Nigerian President Muhammadu Buhari ordered the reopening of the nation’s land borders, ending a 16-month shutdown that raised food prices and curbed regional trade.
Buhari ordered the closing of frontiers in August 2019 to halt the smuggling of rice, arms and drugs into Africa’s largest economy. The action brought once-thriving border towns to a near-standstill, with supply constraints contributing to the highest inflation rate in almost three years.
Lifting the restrictions will help smooth the implementation of the African Continental Free-Trade Area, a continent-wide agreement due to come into effect on Jan. 1. After some initial reluctance the government said in November it plans to commit to the accord.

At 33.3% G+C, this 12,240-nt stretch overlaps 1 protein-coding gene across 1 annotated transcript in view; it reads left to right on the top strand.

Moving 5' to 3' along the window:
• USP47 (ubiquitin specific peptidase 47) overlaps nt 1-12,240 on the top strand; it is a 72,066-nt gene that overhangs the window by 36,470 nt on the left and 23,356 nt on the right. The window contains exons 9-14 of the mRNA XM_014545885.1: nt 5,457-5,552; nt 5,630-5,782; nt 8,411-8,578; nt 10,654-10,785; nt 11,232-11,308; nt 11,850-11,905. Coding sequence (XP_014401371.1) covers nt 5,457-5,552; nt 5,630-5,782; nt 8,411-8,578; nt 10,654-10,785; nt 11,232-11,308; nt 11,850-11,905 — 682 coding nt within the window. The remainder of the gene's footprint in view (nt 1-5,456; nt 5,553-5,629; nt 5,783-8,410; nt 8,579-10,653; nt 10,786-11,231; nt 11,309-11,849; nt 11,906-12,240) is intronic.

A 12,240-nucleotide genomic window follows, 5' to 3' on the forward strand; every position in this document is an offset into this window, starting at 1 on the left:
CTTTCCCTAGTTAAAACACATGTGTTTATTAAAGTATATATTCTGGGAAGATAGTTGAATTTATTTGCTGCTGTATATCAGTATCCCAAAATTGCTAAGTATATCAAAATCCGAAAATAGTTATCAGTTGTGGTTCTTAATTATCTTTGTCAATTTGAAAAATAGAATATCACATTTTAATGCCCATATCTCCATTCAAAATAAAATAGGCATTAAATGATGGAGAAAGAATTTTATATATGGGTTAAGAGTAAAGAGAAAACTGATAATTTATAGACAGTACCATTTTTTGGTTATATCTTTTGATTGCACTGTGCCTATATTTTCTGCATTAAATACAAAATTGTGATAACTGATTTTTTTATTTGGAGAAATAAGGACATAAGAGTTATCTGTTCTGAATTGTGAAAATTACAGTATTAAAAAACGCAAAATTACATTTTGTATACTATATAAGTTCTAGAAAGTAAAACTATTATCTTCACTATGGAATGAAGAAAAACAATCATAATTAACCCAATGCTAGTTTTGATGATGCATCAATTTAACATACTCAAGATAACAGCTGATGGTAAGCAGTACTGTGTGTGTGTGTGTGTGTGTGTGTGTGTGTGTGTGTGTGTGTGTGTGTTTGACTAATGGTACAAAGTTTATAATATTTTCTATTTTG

Four of Nigeria’s main land borders will reopen immediately, with others to follow by Dec. 31, Finance Minister Zainab Ahmed told reporters Wednesday. A ban on imports of rice, poultry and other products will remain in place and be enforced by border-patrol officers, she said.
“Now that the message has sunk in with our neighbors, we’re looking into reopening the borders as soon as possible,” Buhari said on Twitter shortly before Ahmed’s announcement.
— Presidency Nigeria (@NGRPresident) December 16, 2020